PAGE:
Throughout the weekend we have a lot of conversations around veganism and animal rights, and are able to help people who have never cooked vegan in their lives (on purpose) pick out a cookbook that is best for them. The vegan community is alive and well in Fort Collins, and they were so wonderful to us. On Sunday we even got a plate filled with vegan coffee cake that didn't last long!

We also spend a lot of time with the usual anti-vegan banter. That's where our love shines through. Especially with the guy who told me they were the opposite of where we were as they are chicken farmers. I told him that we all have more in common than not and him and his wife actually hung out for a few minutes. And Mike's great conversation with a cattle rancher, who left with a veg starter kit. My hope is that the way they think about vegans and animal rights people changed for the better and perhaps one day they'll take a good look at their chickens and cows. It is so easy to quickly slam people, yet as a voice for the voiceless I don't like that way.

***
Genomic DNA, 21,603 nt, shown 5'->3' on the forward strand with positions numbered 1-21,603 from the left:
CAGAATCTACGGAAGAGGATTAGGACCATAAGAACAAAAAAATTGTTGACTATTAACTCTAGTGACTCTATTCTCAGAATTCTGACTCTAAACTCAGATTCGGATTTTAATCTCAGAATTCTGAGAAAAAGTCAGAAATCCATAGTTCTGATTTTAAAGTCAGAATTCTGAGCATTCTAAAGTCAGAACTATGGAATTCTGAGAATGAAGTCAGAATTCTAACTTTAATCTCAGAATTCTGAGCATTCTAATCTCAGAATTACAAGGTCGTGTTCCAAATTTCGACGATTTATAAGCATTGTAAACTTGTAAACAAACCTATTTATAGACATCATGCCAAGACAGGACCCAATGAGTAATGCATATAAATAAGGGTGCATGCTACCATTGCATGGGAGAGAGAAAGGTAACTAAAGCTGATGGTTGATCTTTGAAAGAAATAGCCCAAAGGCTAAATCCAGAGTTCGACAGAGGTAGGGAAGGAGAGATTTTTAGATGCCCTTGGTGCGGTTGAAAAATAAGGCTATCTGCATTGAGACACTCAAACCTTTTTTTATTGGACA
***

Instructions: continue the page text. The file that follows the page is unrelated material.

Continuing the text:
The vendor food at the Fair this year was better than last year. Several vegan options including vegan sweets! vegan doughnuts on Sunday. On our way to the Fair Sunday morning we dropped by Mugs and they made us AMAZING vegan breakfast burritos with vegan sausage. The people who run this Fair have always been so kind and welcoming to Mike and I, and we have always loved being here.

The best meal we had over the weekend was at Nyala Ethipian Cuisine! WOW! I was blown away by all of the flavors and the owner came out and offered some of what she had made herself for her lunch which was a tasty tofu dish. This is a not-to-miss place whenever in Fort Collins! http://www.nyalafc.com